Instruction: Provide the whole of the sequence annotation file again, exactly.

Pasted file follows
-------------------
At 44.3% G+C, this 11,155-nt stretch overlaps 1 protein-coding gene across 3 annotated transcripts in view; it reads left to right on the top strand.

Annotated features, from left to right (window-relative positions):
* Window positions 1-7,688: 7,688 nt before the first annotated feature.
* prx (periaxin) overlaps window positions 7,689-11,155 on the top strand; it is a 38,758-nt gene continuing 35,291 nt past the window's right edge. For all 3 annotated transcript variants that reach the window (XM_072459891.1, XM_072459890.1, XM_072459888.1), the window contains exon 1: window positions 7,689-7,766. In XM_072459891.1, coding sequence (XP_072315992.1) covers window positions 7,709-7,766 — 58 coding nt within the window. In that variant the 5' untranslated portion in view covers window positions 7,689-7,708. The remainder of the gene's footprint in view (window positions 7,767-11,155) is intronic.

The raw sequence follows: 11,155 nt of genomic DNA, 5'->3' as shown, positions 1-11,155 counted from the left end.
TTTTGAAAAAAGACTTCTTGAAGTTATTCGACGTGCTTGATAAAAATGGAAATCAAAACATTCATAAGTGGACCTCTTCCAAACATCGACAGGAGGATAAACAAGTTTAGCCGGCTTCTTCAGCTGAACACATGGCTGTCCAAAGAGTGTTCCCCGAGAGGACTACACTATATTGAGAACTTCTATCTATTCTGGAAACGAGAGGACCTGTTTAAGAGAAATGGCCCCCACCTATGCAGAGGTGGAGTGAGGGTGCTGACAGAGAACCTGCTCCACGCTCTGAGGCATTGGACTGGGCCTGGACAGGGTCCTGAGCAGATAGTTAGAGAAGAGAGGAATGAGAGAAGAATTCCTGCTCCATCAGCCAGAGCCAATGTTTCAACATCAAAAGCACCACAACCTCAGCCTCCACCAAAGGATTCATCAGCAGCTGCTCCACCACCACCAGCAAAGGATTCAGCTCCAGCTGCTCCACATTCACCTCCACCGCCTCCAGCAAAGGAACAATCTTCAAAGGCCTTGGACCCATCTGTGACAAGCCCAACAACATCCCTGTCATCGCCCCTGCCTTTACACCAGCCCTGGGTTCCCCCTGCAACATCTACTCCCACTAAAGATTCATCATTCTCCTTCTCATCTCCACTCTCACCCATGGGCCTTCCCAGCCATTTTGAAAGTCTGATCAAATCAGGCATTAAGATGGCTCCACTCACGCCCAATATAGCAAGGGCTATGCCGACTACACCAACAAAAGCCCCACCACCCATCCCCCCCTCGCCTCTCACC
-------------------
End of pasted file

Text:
At 44.3% G+C, this 11,155-nt stretch overlaps 1 protein-coding gene across 3 annotated transcripts in view; it reads left to right on the top strand.

Annotated features, from left to right (window-relative positions):
* Window positions 1-7,688: 7,688 nt before the first annotated feature.
* prx (periaxin) overlaps window positions 7,689-11,155 on the top strand; it is a 38,758-nt gene continuing 35,291 nt past the window's right edge. For all 3 annotated transcript variants that reach the window (XM_072459891.1, XM_072459890.1, XM_072459888.1), the window contains exon 1: window positions 7,689-7,766. In XM_072459891.1, coding sequence (XP_072315992.1) covers window positions 7,709-7,766 — 58 coding nt within the window. In that variant the 5' untranslated portion in view covers window positions 7,689-7,708. The remainder of the gene's footprint in view (window positions 7,767-11,155) is intronic.

The raw sequence follows: 11,155 nt of genomic DNA, 5'->3' as shown, positions 1-11,155 counted from the left end.
TTTTGAAAAAAGACTTCTTGAAGTTATTCGACGTGCTTGATAAAAATGGAAATCAAAACATTCATAAGTGGACCTCTTCCAAACATCGACAGGAGGATAAACAAGTTTAGCCGGCTTCTTCAGCTGAACACATGGCTGTCCAAAGAGTGTTCCCCGAGAGGACTACACTATATTGAGAACTTCTATCTATTCTGGAAACGAGAGGACCTGTTTAAGAGAAATGGCCCCCACCTATGCAGAGGTGGAGTGAGGGTGCTGACAGAGAACCTGCTCCACGCTCTGAGGCATTGGACTGGGCCTGGACAGGGTCCTGAGCAGATAGTTAGAGAAGAGAGGAATGAGAGAAGAATTCCTGCTCCATCAGCCAGAGCCAATGTTTCAACATCAAAAGCACCACAACCTCAGCCTCCACCAAAGGATTCATCAGCAGCTGCTCCACCACCACCAGCAAAGGATTCAGCTCCAGCTGCTCCACATTCACCTCCACCGCCTCCAGCAAAGGAACAATCTTCAAAGGCCTTGGACCCATCTGTGACAAGCCCAACAACATCCCTGTCATCGCCCCTGCCTTTACACCAGCCCTGGGTTCCCCCTGCAACATCTACTCCCACTAAAGATTCATCATTCTCCTTCTCATCTCCACTCTCACCCATGGGCCTTCCCAGCCATTTTGAAAGTCTGATCAAATCAGGCATTAAGATGGCTCCACTCACGCCCAATATAGCAAGGGCTATGCCGACTACACCAACAAAAGCCCCACCACCCATCCCCCCCTCGCCTCTCACC